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The Presidential Debates: Don't Underestimate George W.


Washington Outlook

The Presidential Debates: Don't Underestimate George W.

The last time Presidential debates transformed a close contest was in 1980, when Ronald Reagan's boffo performances led to a landslide victory over incumbent Jimmy Carter. Two decades later, with the White House race again deadlocked in September, both Al Gore and George W. Bush are hoping to win this one like the Gipper.

As they approach the first of three debates, on Oct. 3 in Boston, Bush has more to lose. Beset by campaign gaffes and Dan Quayle-like ridicule from TV comics, Dubya must convince independents, lunch-pail Democrats, and other swing voters that he has the intellect to run the country--and that his "real plans for real people" mantra is not an empty slogan. Says Rice University political scientist Earl Black: "He has to show that he can take on Gore and act like a President."

Vice-President Gore has plenty at stake, too. Despite his well-received acceptance speech at the Democratic Convention, he must demonstrate anew that he can separate himself from Administration sleaze, pay for his pile of new promises, and show that his populist riff is more than an election-year reinvention to attract swing voters.

Neither candidate has much margin for error. With the debate series concluding in St. Louis just three weeks before the election, whoever comes out of the rhetorical rumbles with the most momentum will be hard to beat.LOWBALL GAME. Bush plans to put Gore on the defensive by trying to portray his policy proposals on issues from Social Security to schools as throwbacks to liberal big government. The goal: Convince voters that he is the real reformer. By being alternately forceful and charming, Bush hopes to project an aura of strength and thoughtful leadership.

Gore's to-do list is longer. He'll portray himself as a safer choice for voters concerned about continued prosperity. He will also lash out at industries that he says harm average people--HMOs, drugmakers, tobacco, and Big Oil. Gore will also attack Bush's Texas record, particularly on children's health and pollution. Whenever possible, the Veep will try to engage Bush in a detailed discussion of their dueling policy prescriptions--an attempt to reinforce perceptions that he is smarter. But Gore must carefully modulate his presentation: If he appears condescending or nasty, it could backfire.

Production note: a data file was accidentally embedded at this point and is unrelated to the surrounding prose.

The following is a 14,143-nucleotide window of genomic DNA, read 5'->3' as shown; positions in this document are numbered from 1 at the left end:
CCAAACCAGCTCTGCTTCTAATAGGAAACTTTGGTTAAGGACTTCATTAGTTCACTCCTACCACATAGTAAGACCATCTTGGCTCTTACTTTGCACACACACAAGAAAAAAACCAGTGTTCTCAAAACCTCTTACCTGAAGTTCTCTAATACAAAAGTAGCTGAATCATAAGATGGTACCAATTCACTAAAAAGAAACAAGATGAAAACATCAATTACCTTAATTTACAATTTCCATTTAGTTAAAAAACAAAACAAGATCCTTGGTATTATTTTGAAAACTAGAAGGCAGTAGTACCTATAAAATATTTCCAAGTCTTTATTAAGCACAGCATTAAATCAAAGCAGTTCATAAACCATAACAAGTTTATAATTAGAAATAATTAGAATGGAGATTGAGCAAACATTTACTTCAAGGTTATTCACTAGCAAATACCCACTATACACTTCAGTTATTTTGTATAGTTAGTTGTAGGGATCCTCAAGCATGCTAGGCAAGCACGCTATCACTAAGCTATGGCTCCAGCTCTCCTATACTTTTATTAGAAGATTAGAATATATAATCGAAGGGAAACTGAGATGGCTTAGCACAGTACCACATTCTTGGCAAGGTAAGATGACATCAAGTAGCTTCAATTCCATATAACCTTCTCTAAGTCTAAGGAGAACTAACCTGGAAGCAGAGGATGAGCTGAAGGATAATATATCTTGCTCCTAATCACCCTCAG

Conventional wisdom holds that Bush stands little chance against a masterful debater who has vanquished such foes as Ross Perot and Jack Kemp. But that could work against Gore, too. "Expectations are now so low [for Bush] that the pundits will declare him the winner if he can talk and keep his pants on at the same time," says Dean Rindy, a Democratic media consultant in Austin. That may be why Bush is playing lowball. "I understand that [Gore] is a great debater," Bush told CNN on Sept. 16.

Underestimating Bush can be dangerous, though. Despite his penchant for mangling the King's English, he can be a surprisingly adept debater. Bush held his own in gubernatorial gabfests in '94 and '98--and, after a slow start, he improved steadily during contentious GOP primary debates.

Still, Democrats don't seemed worried about a repeat of 1980, when pundits predicted a mismatch between blooper-prone Reagan and supersmart Carter. Former Texas Democratic Party Chairman Bob Slagle jokes that "there was a real dispute over the debates. Gore wanted them to be 90 minutes. Bush only wanted them to be an hour and a half." Funny, huh? Gore will soon learn if--like Carter--the joke's on him.By Richard S. Dunham; Edited by Lee WalczakReturn to top

Ads Become an Issue

Surprise. So-called issue ads, which allow interest groups to surreptitiously pour millions of dollars into campaigns, aren't really about issues. A Sept. 20 report by the University of Pennsylvania's Annenberg Public Policy Center found that just 21% of ads examined dealt with a policy issue, while 47% focused on a candidate. What's more, 61% of these TV commercials were attack ads, and that percentage is likely to grow as the election approaches. Interest groups have spent more than $342 million on issue ads so far in 2000--more than in the 1996 and 1998 election cycles combined.Edited by Lee WalczakReturn to top


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